The Crocodile and Other Stories (riverrun Editions)
by Fyodor Dostoevsky
‘I have always been ridiculous, and I have known it, perhaps from the hour I was born’
A man goes mad because he is happy.
A civil servant behaves like a monster at a wedding-party.
A man is swallowed by a crocodile, but not eaten nor seriously damaged.
Dostoevsky’s stories inhabit similarly volcanic atmospheres as his novels, places of curiosity and exception. They resemble jokes and anecdotes, told by volatile, voluble, morbidly sensitive and frustrated characters. These narrators all have a tendency to express themselves in crescendos of conflicting emotions, while the stories themselves steer clear of grand conclusions.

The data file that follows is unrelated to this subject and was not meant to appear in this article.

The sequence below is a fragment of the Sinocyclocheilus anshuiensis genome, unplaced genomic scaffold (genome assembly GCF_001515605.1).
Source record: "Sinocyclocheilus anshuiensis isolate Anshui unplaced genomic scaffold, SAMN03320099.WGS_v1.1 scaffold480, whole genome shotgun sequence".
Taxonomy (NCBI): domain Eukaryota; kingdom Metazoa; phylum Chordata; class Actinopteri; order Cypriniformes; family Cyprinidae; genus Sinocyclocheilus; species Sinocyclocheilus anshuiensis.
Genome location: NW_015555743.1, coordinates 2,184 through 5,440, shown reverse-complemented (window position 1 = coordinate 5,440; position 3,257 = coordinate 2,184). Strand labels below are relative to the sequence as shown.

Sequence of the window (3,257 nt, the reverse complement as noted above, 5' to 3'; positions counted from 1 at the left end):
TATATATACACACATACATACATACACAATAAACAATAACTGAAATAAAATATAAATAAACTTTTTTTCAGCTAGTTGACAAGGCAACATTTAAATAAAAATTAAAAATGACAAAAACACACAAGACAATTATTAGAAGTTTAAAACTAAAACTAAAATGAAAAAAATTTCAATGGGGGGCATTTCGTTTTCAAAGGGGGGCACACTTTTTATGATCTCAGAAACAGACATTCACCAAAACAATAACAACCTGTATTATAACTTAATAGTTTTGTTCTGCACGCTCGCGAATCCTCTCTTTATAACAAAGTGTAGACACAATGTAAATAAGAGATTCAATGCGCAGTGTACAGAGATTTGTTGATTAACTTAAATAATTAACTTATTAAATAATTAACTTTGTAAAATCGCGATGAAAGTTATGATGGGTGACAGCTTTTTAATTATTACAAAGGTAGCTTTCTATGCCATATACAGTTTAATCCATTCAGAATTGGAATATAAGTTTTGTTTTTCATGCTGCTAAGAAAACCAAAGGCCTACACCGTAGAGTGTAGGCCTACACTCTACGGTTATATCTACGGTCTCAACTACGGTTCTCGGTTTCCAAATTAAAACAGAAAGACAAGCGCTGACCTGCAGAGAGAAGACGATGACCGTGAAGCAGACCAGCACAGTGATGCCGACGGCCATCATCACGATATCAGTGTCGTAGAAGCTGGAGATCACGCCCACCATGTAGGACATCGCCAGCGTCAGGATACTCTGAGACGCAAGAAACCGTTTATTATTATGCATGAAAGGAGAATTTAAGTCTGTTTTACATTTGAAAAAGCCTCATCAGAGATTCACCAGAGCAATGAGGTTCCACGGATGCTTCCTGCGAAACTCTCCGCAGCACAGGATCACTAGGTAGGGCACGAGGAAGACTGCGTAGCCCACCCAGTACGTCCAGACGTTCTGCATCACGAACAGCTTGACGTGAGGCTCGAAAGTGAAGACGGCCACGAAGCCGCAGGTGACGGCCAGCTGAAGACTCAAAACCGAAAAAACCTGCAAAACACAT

Michael Wood’s selection of Dostoevsky’s shorter works is drawn from the timeless translations of Constance Garnett whose work, he says in his preface, gives readers the best of several worlds.